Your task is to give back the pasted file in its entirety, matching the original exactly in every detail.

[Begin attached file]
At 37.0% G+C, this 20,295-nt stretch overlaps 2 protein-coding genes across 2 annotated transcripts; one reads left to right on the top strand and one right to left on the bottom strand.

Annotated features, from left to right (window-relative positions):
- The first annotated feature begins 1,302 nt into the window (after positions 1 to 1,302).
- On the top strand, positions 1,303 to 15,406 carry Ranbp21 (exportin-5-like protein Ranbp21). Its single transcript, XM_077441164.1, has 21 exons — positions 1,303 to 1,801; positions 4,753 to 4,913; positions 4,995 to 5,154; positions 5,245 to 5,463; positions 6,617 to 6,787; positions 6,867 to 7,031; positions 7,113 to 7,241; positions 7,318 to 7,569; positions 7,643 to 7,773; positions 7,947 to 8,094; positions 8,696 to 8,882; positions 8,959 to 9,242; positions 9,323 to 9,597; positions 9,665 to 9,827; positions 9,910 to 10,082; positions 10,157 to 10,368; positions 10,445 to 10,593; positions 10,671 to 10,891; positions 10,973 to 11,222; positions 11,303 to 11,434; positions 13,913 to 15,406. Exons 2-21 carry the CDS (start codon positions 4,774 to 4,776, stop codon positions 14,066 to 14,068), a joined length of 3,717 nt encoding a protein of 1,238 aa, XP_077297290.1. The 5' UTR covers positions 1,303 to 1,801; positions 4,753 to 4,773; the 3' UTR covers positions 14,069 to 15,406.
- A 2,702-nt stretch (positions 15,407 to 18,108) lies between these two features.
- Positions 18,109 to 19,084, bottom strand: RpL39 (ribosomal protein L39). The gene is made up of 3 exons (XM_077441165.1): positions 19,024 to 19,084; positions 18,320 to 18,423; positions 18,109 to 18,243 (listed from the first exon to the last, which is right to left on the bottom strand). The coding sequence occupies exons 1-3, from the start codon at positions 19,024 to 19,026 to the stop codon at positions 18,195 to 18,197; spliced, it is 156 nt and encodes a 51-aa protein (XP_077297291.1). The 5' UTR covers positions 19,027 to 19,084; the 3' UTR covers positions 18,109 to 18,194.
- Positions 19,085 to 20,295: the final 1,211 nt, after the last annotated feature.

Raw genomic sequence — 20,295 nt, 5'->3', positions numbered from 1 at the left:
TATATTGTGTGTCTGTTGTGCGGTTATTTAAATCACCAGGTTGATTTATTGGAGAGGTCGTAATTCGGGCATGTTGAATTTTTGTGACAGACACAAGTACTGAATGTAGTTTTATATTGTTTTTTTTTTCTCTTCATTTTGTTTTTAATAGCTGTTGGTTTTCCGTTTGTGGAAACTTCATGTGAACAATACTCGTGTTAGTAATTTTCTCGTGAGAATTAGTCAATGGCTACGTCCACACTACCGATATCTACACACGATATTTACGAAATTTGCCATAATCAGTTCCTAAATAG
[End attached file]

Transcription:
At 37.0% G+C, this 20,295-nt stretch overlaps 2 protein-coding genes across 2 annotated transcripts; one reads left to right on the top strand and one right to left on the bottom strand.

Annotated features, from left to right (window-relative positions):
- The first annotated feature begins 1,302 nt into the window (after positions 1 to 1,302).
- On the top strand, positions 1,303 to 15,406 carry Ranbp21 (exportin-5-like protein Ranbp21). Its single transcript, XM_077441164.1, has 21 exons — positions 1,303 to 1,801; positions 4,753 to 4,913; positions 4,995 to 5,154; positions 5,245 to 5,463; positions 6,617 to 6,787; positions 6,867 to 7,031; positions 7,113 to 7,241; positions 7,318 to 7,569; positions 7,643 to 7,773; positions 7,947 to 8,094; positions 8,696 to 8,882; positions 8,959 to 9,242; positions 9,323 to 9,597; positions 9,665 to 9,827; positions 9,910 to 10,082; positions 10,157 to 10,368; positions 10,445 to 10,593; positions 10,671 to 10,891; positions 10,973 to 11,222; positions 11,303 to 11,434; positions 13,913 to 15,406. Exons 2-21 carry the CDS (start codon positions 4,774 to 4,776, stop codon positions 14,066 to 14,068), a joined length of 3,717 nt encoding a protein of 1,238 aa, XP_077297290.1. The 5' UTR covers positions 1,303 to 1,801; positions 4,753 to 4,773; the 3' UTR covers positions 14,069 to 15,406.
- A 2,702-nt stretch (positions 15,407 to 18,108) lies between these two features.
- Positions 18,109 to 19,084, bottom strand: RpL39 (ribosomal protein L39). The gene is made up of 3 exons (XM_077441165.1): positions 19,024 to 19,084; positions 18,320 to 18,423; positions 18,109 to 18,243 (listed from the first exon to the last, which is right to left on the bottom strand). The coding sequence occupies exons 1-3, from the start codon at positions 19,024 to 19,026 to the stop codon at positions 18,195 to 18,197; spliced, it is 156 nt and encodes a 51-aa protein (XP_077297291.1). The 5' UTR covers positions 19,027 to 19,084; the 3' UTR covers positions 18,109 to 18,194.
- Positions 19,085 to 20,295: the final 1,211 nt, after the last annotated feature.

Raw genomic sequence — 20,295 nt, 5'->3', positions numbered from 1 at the left:
TATATTGTGTGTCTGTTGTGCGGTTATTTAAATCACCAGGTTGATTTATTGGAGAGGTCGTAATTCGGGCATGTTGAATTTTTGTGACAGACACAAGTACTGAATGTAGTTTTATATTGTTTTTTTTTTCTCTTCATTTTGTTTTTAATAGCTGTTGGTTTTCCGTTTGTGGAAACTTCATGTGAACAATACTCGTGTTAGTAATTTTCTCGTGAGAATTAGTCAATGGCTACGTCCACACTACCGATATCTACACACGATATTTACGAAATTTGCCATAATCAGTTCCTAAATAG